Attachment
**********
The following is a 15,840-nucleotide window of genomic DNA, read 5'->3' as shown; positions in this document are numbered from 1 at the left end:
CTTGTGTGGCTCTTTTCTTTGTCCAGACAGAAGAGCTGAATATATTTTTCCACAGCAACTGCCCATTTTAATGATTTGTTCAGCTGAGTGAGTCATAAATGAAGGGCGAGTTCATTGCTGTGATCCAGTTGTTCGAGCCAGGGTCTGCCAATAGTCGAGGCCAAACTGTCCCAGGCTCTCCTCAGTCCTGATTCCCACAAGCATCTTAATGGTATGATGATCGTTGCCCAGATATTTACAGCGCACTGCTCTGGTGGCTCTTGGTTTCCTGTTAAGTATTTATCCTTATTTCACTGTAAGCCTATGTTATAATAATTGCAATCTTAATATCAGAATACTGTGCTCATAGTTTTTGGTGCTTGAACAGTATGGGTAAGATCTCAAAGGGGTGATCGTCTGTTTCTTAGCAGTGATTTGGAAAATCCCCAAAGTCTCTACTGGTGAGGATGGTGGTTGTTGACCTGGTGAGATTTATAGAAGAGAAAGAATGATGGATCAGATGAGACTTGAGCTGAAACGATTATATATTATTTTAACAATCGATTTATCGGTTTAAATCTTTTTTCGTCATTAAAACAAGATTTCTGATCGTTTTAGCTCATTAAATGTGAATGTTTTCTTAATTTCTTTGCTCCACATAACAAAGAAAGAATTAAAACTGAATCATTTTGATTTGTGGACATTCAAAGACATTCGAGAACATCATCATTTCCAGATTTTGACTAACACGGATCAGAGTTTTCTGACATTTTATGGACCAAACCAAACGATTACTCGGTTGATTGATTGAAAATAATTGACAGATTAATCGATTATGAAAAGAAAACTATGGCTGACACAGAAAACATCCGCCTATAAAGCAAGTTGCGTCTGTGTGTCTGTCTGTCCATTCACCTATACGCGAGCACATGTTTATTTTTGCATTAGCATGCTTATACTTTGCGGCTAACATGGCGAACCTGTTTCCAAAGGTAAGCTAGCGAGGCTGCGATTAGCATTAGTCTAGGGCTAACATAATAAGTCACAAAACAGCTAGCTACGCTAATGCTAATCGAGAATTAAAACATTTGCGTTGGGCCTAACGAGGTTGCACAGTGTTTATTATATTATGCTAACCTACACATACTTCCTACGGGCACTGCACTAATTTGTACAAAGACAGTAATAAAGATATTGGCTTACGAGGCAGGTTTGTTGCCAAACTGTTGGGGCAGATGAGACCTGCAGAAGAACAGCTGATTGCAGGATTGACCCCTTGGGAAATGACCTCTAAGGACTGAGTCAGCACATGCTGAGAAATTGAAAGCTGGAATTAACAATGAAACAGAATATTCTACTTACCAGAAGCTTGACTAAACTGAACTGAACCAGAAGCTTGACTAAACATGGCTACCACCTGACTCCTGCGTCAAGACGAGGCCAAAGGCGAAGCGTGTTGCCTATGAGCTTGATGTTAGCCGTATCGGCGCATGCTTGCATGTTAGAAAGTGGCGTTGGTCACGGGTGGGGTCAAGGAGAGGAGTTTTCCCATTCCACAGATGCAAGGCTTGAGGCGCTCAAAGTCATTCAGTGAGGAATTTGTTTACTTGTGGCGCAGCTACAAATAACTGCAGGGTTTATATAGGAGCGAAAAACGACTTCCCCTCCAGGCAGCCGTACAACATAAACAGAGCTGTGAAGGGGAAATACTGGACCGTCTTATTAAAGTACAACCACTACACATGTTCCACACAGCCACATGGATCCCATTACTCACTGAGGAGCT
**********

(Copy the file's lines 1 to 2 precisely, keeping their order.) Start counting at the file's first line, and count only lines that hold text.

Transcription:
The following is a 15,840-nucleotide window of genomic DNA, read 5'->3' as shown; positions in this document are numbered from 1 at the left end:
CTTGTGTGGCTCTTTTCTTTGTCCAGACAGAAGAGCTGAATATATTTTTCCACAGCAACTGCCCATTTTAATGATTTGTTCAGCTGAGTGAGTCATAAATGAAGGGCGAGTTCATTGCTGTGATCCAGTTGTTCGAGCCAGGGTCTGCCAATAGTCGAGGCCAAACTGTCCCAGGCTCTCCTCAGTCCTGATTCCCACAAGCATCTTAATGGTATGATGATCGTTGCCCAGATATTTACAGCGCACTGCTCTGGTGGCTCTTGGTTTCCTGTTAAGTATTTATCCTTATTTCACTGTAAGCCTATGTTATAATAATTGCAATCTTAATATCAGAATACTGTGCTCATAGTTTTTGGTGCTTGAACAGTATGGGTAAGATCTCAAAGGGGTGATCGTCTGTTTCTTAGCAGTGATTTGGAAAATCCCCAAAGTCTCTACTGGTGAGGATGGTGGTTGTTGACCTGGTGAGATTTATAGAAGAGAAAGAATGATGGATCAGATGAGACTTGAGCTGAAACGATTATATATTATTTTAACAATCGATTTATCGGTTTAAATCTTTTTTCGTCATTAAAACAAGATTTCTGATCGTTTTAGCTCATTAAATGTGAATGTTTTCTTAATTTCTTTGCTCCACATAACAAAGAAAGAATTAAAACTGAATCATTTTGATTTGTGGACATTCAAAGACATTCGAGAACATCATCATTTCCAGATTTTGACTAACACGGATCAGAGTTTTCTGACATTTTATGGACCAAACCAAACGATTACTCGGTTGATTGATTGAAAATAATTGACAGATTAATCGATTATGAAAAGAAAACTATGGCTGACACAGAAAACATCCGCCTATAAAGCAAGTTGCGTCTGTGTGTCTGTCTGTCCATTCACCTATACGCGAGCACATGTTTATTTTTGCATTAGCATGCTTATACTTTGCGGCTAACATGGCGAACCTGTTTCCAAAGGTAAGCTAGCGAGGCTGCGATTAGCATTAGTCTAGGGCTAACATAATAAGTCACAAAACAGCTAGCTACGCTAATGCTAATCGAGAATTAAAACATTTGCGTTGGGCCTAACGAGGTTGCACAGTGTTTATTATATTATGCTAACCTACACATACTTCCTACGGGCACTGCACTAATTTGTACAAAGACAGTAATAAAGATATTGGCTTACGAGGCAGGTTTGTTGCCAAACTGTTGGGGCAGATGAGACCTGCAGAAGAACAGCTGATTGCAGGATTGACCCCTTGGGAAATGACCTCTAAGGACTGAGTCAGCACATGCTGAGAAATTGAAAGCTGGAATTAACAATGAAACAGAATATTCTACTTACCAGAAGCTTGACTAAACTGAACTGAACCAGAAGCTTGACTAAACATGGCTACCACCTGACTCCTGCGTCAAGACGAGGCCAAAGGCGAAGCGTGTTGCCTATGAGCTTGATGTTAGCCGTATCGGCGCATGCTTGCATGTTAGAAAGTGGCGTTGGTCACGGGTGGGGTCAAGGAGAGGAGTTTTCCCATTCCACAGATGCAAGGCTTGAGGCGCTCAAAGTCATTCAGTGAGGAATTTGTTTACTTGTGGCGCAGCTACAAATAACTGCAGGGTTTATATAGGAGCGAAAAACGACTTCCCCTCCAGGCAGCCGTACAACATAAACAGAGCTGTGAAGGGGAAATACTGGACCGTCTTATTAAAGTACAACCACTACACATGTTCCACACAGCCACATGGATCCCATTACTCACTGAGGAGCT